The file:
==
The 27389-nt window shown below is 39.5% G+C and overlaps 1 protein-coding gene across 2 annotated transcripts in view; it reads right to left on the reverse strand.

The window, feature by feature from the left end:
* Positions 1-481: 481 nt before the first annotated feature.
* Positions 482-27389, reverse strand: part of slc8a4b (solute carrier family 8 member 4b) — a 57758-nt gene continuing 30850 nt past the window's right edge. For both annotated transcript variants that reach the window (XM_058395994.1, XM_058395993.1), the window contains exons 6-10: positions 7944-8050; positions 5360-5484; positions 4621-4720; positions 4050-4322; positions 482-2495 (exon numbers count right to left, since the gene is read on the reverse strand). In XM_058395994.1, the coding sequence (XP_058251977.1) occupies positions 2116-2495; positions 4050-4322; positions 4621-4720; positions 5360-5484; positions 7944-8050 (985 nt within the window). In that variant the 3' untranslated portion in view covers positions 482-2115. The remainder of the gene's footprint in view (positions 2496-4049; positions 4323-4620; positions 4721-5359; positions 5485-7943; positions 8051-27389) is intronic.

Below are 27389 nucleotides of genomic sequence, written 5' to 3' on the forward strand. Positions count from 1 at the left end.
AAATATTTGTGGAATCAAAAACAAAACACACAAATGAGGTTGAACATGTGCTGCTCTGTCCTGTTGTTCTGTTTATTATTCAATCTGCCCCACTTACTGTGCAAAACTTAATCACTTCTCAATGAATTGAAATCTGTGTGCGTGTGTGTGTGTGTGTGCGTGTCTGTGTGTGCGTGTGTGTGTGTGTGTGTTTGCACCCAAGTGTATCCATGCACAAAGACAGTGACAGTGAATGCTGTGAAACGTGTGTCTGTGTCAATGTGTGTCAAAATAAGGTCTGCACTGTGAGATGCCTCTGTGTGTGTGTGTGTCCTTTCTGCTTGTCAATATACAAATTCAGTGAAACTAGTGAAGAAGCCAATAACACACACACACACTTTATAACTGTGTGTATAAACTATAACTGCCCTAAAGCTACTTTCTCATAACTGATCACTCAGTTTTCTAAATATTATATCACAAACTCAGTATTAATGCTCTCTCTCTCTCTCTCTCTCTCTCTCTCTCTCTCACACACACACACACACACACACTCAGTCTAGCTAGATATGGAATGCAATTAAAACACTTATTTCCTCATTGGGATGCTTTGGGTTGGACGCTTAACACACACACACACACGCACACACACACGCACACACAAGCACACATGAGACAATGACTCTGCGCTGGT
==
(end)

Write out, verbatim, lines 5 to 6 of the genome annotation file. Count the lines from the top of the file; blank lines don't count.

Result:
Below are 27389 nucleotides of genomic sequence, written 5' to 3' on the forward strand. Positions count from 1 at the left end.
AAATATTTGTGGAATCAAAAACAAAACACACAAATGAGGTTGAACATGTGCTGCTCTGTCCTGTTGTTCTGTTTATTATTCAATCTGCCCCACTTACTGTGCAAAACTTAATCACTTCTCAATGAATTGAAATCTGTGTGCGTGTGTGTGTGTGTGTGCGTGTCTGTGTGTGCGTGTGTGTGTGTGTGTGTTTGCACCCAAGTGTATCCATGCACAAAGACAGTGACAGTGAATGCTGTGAAACGTGTGTCTGTGTCAATGTGTGTCAAAATAAGGTCTGCACTGTGAGATGCCTCTGTGTGTGTGTGTGTCCTTTCTGCTTGTCAATATACAAATTCAGTGAAACTAGTGAAGAAGCCAATAACACACACACACACTTTATAACTGTGTGTATAAACTATAACTGCCCTAAAGCTACTTTCTCATAACTGATCACTCAGTTTTCTAAATATTATATCACAAACTCAGTATTAATGCTCTCTCTCTCTCTCTCTCTCTCTCTCTCTCTCTCACACACACACACACACACACACTCAGTCTAGCTAGATATGGAATGCAATTAAAACACTTATTTCCTCATTGGGATGCTTTGGGTTGGACGCTTAACACACACACACACACGCACACACACACGCACACACAAGCACACATGAGACAATGACTCTGCGCTGGT